Iv'e been reading this thread with much interest...nows my chance to chime in!

Yes, I read this book. It's "The Trial" by Jen Bryant.  I loved it!  I was so surprised.  I got it for my son.  (Our library puts stickers on the spine for "historical" books, they are the only ones he'll read, so that's why I picked it.) When I showed it to him and he saw the format he said he wasn't reading poetry. To be perfectly honest, I had the same feeling when I opened the cover. I'm not a big fan of poetry....okay, is everyone done gasping?  Anyway, I decided to give it a try since the topic was so intruiging. It blew me away. I really loved it!

Now I'm not sure why I had never noticed this before, but so many of the picture books that I love are really written in this format. I guess the illustrations just made it so I didn't notice.
What I really loved is the simplicity of the words and the pure emotion they evoked. Now I keep looking for other free verse novels to read. I'm hooked!

Side note: I read a interview with Maurice Sendak recently and he was talking about growing up in this time period and about how much the Lindbregh kidnapping was a part of life and how it effected him as a child. "Outside Over There" is based on this case. I tried reading it to my girls when they were little and it was just too creepy for all of us. Weird, huh? 

Gail

P.S> Spell check has disappeared, so I apoligize. I'm the worlds worst typist and speller.

#17 - February 17, 2005, 11:46 AM

kimmar

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****I HAVE A FEW SPOLIERS HERE SO IF YOU HAVEN"T READ THE FIRST 30 PAGES OF OUT OF THE DUST, AND PLAN TO, DON'T READ THIS POST!!!!!!!!!!!!!!****

WG,
Funny that I should take a break from my own writing today, before you pasted, to read Out Of The Dust! WOW! I have so much to say about, and so much I think I can learn from the writing of this book. I couldn't put it down until I reached the end.

Although the accident you mention doesn't occur until page 60 (and could maybe be considered the book's first major plot point if I were to look at it that way), in the first section of the book (Winter, 1934), in 17 poems spanning 33 pages, Hesse planted key questions in my mind that begged me to keep reading. These were the questions: How will mom's pregnancy change things? Will this fetus make it, unlike the others? Will daddy get his boy? How will Billie Jo react to the new sibling? How will she cope now that her best friend has moved away? How will the family manage these hard times? Will they leave too? In her piano playing, we see Billie Jo's passion, where will that lead her? Will the family dynamics we've seen so far prevent her from pursuing her music?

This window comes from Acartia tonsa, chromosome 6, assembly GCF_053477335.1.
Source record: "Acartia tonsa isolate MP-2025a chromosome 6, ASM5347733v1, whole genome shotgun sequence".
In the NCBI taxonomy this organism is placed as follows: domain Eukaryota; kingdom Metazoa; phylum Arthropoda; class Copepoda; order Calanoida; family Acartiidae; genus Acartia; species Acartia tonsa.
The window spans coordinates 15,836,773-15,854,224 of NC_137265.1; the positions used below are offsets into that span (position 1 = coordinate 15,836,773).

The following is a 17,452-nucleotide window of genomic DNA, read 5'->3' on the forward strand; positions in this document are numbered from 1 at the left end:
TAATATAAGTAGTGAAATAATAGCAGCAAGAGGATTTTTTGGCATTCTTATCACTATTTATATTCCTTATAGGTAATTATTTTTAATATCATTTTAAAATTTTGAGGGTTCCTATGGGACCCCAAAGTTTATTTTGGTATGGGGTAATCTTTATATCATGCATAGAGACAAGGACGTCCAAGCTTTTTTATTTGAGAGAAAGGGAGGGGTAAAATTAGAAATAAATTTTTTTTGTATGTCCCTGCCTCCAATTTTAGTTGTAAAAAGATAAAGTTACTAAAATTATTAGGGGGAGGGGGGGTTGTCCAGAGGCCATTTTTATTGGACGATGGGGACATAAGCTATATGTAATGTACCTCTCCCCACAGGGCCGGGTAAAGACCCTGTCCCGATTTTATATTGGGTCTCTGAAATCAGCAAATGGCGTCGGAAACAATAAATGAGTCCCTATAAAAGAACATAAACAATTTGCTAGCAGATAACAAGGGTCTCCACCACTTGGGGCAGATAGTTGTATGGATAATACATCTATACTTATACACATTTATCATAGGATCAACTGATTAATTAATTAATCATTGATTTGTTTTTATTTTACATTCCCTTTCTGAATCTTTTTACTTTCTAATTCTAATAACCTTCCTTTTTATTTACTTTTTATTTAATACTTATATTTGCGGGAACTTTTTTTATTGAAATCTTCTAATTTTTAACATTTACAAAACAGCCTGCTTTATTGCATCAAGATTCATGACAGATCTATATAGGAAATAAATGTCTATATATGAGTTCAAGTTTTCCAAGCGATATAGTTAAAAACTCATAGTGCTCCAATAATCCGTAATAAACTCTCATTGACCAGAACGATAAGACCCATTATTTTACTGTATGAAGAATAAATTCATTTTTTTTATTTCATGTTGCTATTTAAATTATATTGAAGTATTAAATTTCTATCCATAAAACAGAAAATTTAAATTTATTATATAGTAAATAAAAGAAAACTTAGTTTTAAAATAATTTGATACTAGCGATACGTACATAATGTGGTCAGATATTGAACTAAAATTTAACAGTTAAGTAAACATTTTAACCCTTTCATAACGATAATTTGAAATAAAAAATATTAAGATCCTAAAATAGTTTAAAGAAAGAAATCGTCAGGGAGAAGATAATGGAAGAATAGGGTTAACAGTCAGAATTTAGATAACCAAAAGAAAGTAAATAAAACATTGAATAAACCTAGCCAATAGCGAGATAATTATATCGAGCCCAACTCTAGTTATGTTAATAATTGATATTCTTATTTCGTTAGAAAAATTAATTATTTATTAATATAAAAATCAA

I saw the pregnancy question as one that, at that point, could be happily or unhappily resolved. I saw the mc's desire to use her talent as a way to escape the conditions and trying times that the dust (the same dust that caused the departure of her best friend) had thrust upon the family. All of those questions made it impossible for me to stop reading. Even though the worst tragedy was yet to come. This is all food for thought as I consider the pacing of my book and the right placement for a tragic scene that forces my character to take a hard look at her own life.

There are two spots later in the book that I think I might also consider major plot points, but if anyone has thoughts on what I've said so far, I'd love to hear them.

Kim
#18 - February 17, 2005, 12:14 PM

Charis

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Gail, so glad I could give you an "intro door" to our discussion.  :angel:  It is amazing the ripples from that one event reach throughout a distance. My ex-father-in-law was orphaned at infancy around that time and was in an orphanage in Bucks Co, PA. He was told that members of the Lindbergh family came to check him out because he matched the physical description and age of the missing child.

I definitely do want to read The Trial (I couldn't remember a title like that? Yikes!) and I'm glad it gave you a different, more appealing, window into poetry. I know for myself, I laughed when someone first called me a "poet" because I kept thinking sonnets, limericks, and such and I stink at those "tight" forms. But I love your description of free verse, "simplicity of words and pure emotion," Yes! That's what draws me to write free verse novels, you verbalized it so well in so few words...hmmmmm, could there be some free verse in YOUR future?  :moose

Kim, your questions are excellent and would be so instructive to apply them to a specific book (or more!). It's been too long since I've read Out of the Dust to contribute but it gave me an idea. Would anyone be up to reading (or rereading) a specific book and then discuss these kinds of things, plot/character development, narrative arc, description, etc?

#19 - February 18, 2005, 09:42 AM

kimmar

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>>Would anyone be up to reading (or rereading) a specific book and then discuss these kinds of things, plot/character development, narrative arc, description, etc?<<

Yes, Charis! Me! Any other takers?